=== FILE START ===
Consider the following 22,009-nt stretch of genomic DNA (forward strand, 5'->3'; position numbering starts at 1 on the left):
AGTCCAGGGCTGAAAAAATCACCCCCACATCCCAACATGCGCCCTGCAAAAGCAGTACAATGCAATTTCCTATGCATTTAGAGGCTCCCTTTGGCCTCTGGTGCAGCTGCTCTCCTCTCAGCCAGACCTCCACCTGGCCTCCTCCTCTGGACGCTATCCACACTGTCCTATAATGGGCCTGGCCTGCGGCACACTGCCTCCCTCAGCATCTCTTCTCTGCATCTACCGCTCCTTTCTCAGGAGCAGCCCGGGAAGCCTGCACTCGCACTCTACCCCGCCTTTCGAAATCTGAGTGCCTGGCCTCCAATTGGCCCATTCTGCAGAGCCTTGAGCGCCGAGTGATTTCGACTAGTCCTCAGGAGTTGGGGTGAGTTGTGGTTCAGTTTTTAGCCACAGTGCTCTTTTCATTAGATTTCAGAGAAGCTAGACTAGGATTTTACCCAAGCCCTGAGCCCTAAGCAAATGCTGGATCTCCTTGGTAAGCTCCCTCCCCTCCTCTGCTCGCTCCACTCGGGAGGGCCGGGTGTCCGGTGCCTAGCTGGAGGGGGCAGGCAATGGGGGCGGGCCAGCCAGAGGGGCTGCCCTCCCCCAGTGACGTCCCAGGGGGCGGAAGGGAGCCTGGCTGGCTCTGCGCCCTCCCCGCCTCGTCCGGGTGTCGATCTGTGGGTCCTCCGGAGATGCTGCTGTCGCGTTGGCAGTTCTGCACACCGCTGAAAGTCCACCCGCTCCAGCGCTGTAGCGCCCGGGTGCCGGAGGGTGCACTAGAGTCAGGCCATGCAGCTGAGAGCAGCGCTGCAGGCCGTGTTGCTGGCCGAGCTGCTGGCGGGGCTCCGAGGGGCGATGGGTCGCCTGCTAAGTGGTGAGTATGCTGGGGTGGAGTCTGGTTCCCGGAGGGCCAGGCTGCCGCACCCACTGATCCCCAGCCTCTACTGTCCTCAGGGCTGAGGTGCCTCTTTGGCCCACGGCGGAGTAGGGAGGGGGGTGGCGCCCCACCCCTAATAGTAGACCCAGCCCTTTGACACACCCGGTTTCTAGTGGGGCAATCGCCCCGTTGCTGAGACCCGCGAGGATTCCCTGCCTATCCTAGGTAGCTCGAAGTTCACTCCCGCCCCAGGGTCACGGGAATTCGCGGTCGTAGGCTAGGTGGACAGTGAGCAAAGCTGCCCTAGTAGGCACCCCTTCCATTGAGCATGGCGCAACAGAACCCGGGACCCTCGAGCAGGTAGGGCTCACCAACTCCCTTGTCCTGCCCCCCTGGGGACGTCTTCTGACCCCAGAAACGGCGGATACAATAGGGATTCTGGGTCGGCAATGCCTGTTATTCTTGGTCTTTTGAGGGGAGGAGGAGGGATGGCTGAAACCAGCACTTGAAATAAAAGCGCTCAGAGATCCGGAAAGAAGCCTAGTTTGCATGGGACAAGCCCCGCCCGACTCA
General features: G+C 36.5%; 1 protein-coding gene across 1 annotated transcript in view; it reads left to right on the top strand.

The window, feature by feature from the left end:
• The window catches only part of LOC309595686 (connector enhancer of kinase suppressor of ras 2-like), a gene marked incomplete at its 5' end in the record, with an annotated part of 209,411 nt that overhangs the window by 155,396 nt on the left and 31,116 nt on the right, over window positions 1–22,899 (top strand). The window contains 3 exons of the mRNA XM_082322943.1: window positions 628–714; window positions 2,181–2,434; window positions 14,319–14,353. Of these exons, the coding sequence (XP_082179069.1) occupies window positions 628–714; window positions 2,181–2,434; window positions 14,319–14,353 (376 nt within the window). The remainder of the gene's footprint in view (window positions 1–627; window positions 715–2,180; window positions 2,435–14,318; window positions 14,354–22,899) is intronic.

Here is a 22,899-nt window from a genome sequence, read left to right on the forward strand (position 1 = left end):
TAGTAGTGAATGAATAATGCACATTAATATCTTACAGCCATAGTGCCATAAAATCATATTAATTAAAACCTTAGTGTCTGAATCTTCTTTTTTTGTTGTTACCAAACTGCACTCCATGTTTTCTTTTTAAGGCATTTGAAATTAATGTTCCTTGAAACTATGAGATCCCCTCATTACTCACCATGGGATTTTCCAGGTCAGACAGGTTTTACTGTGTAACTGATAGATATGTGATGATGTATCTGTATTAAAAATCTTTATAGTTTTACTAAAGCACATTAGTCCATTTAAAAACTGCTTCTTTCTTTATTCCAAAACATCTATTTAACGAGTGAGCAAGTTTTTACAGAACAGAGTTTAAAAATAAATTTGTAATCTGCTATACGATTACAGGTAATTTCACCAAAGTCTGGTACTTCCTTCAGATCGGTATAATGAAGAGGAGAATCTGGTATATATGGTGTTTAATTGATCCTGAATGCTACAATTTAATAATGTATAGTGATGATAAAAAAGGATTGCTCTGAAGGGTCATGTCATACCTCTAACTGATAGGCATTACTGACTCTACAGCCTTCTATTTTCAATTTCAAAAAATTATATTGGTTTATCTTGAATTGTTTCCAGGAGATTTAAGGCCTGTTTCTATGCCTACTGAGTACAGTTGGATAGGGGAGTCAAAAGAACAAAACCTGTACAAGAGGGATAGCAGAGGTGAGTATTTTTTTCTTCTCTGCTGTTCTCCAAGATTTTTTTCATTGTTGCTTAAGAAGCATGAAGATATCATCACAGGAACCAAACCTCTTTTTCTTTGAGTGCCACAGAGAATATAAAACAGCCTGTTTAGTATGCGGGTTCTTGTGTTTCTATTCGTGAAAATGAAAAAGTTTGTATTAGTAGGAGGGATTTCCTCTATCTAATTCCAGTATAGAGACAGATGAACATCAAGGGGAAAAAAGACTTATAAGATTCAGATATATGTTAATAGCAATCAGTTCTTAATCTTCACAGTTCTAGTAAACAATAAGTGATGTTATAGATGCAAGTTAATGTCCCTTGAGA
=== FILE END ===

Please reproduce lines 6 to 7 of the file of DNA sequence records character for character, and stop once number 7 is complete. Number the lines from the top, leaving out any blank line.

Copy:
Here is a 22,899-nt window from a genome sequence, read left to right on the forward strand (position 1 = left end):
TAGTAGTGAATGAATAATGCACATTAATATCTTACAGCCATAGTGCCATAAAATCATATTAATTAAAACCTTAGTGTCTGAATCTTCTTTTTTTGTTGTTACCAAACTGCACTCCATGTTTTCTTTTTAAGGCATTTGAAATTAATGTTCCTTGAAACTATGAGATCCCCTCATTACTCACCATGGGATTTTCCAGGTCAGACAGGTTTTACTGTGTAACTGATAGATATGTGATGATGTATCTGTATTAAAAATCTTTATAGTTTTACTAAAGCACATTAGTCCATTTAAAAACTGCTTCTTTCTTTATTCCAAAACATCTATTTAACGAGTGAGCAAGTTTTTACAGAACAGAGTTTAAAAATAAATTTGTAATCTGCTATACGATTACAGGTAATTTCACCAAAGTCTGGTACTTCCTTCAGATCGGTATAATGAAGAGGAGAATCTGGTATATATGGTGTTTAATTGATCCTGAATGCTACAATTTAATAATGTATAGTGATGATAAAAAAGGATTGCTCTGAAGGGTCATGTCATACCTCTAACTGATAGGCATTACTGACTCTACAGCCTTCTATTTTCAATTTCAAAAAATTATATTGGTTTATCTTGAATTGTTTCCAGGAGATTTAAGGCCTGTTTCTATGCCTACTGAGTACAGTTGGATAGGGGAGTCAAAAGAACAAAACCTGTACAAGAGGGATAGCAGAGGTGAGTATTTTTTTCTTCTCTGCTGTTCTCCAAGATTTTTTTCATTGTTGCTTAAGAAGCATGAAGATATCATCACAGGAACCAAACCTCTTTTTCTTTGAGTGCCACAGAGAATATAAAACAGCCTGTTTAGTATGCGGGTTCTTGTGTTTCTATTCGTGAAAATGAAAAAGTTTGTATTAGTAGGAGGGATTTCCTCTATCTAATTCCAGTATAGAGACAGATGAACATCAAGGGGAAAAAAGACTTATAAGATTCAGATATATGTTAATAGCAATCAGTTCTTAATCTTCACAGTTCTAGTAAACAATAAGTGATGTTATAGATGCAAGTTAATGTCCCTTGAGA